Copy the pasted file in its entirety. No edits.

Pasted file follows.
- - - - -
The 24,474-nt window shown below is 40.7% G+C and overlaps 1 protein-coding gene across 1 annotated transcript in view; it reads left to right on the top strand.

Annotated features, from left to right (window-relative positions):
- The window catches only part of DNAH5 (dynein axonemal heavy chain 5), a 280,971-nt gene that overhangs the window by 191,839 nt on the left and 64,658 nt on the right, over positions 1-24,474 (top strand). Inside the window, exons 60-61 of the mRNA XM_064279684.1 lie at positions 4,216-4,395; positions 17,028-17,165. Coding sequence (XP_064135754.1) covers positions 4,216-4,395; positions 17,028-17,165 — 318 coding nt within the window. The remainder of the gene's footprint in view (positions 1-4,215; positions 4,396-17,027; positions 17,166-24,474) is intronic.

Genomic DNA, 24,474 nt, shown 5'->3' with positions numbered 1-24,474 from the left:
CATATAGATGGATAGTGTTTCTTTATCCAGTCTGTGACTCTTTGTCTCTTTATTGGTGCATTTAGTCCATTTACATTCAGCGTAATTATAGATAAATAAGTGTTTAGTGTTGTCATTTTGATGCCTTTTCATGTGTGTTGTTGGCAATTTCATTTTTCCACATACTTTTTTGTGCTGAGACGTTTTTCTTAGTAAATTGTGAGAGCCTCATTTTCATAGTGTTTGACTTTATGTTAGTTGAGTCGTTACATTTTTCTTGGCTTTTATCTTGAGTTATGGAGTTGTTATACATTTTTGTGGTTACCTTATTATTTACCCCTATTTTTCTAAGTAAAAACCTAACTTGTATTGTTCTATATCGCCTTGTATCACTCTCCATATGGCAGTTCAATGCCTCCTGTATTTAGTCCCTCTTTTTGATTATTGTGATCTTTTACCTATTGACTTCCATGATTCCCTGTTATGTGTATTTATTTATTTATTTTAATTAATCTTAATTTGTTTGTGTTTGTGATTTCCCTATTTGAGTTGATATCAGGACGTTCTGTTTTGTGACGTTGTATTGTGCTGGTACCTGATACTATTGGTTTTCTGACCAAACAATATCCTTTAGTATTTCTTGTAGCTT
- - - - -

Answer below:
The 24,474-nt window shown below is 40.7% G+C and overlaps 1 protein-coding gene across 1 annotated transcript in view; it reads left to right on the top strand.

Annotated features, from left to right (window-relative positions):
- The window catches only part of DNAH5 (dynein axonemal heavy chain 5), a 280,971-nt gene that overhangs the window by 191,839 nt on the left and 64,658 nt on the right, over positions 1-24,474 (top strand). Inside the window, exons 60-61 of the mRNA XM_064279684.1 lie at positions 4,216-4,395; positions 17,028-17,165. Coding sequence (XP_064135754.1) covers positions 4,216-4,395; positions 17,028-17,165 — 318 coding nt within the window. The remainder of the gene's footprint in view (positions 1-4,215; positions 4,396-17,027; positions 17,166-24,474) is intronic.

Genomic DNA, 24,474 nt, shown 5'->3' with positions numbered 1-24,474 from the left:
CATATAGATGGATAGTGTTTCTTTATCCAGTCTGTGACTCTTTGTCTCTTTATTGGTGCATTTAGTCCATTTACATTCAGCGTAATTATAGATAAATAAGTGTTTAGTGTTGTCATTTTGATGCCTTTTCATGTGTGTTGTTGGCAATTTCATTTTTCCACATACTTTTTTGTGCTGAGACGTTTTTCTTAGTAAATTGTGAGAGCCTCATTTTCATAGTGTTTGACTTTATGTTAGTTGAGTCGTTACATTTTTCTTGGCTTTTATCTTGAGTTATGGAGTTGTTATACATTTTTGTGGTTACCTTATTATTTACCCCTATTTTTCTAAGTAAAAACCTAACTTGTATTGTTCTATATCGCCTTGTATCACTCTCCATATGGCAGTTCAATGCCTCCTGTATTTAGTCCCTCTTTTTGATTATTGTGATCTTTTACCTATTGACTTCCATGATTCCCTGTTATGTGTATTTATTTATTTATTTTAATTAATCTTAATTTGTTTGTGTTTGTGATTTCCCTATTTGAGTTGATATCAGGACGTTCTGTTTTGTGACGTTGTATTGTGCTGGTACCTGATACTATTGGTTTTCTGACCAAACAATATCCTTTAGTATTTCTTGTAGCTT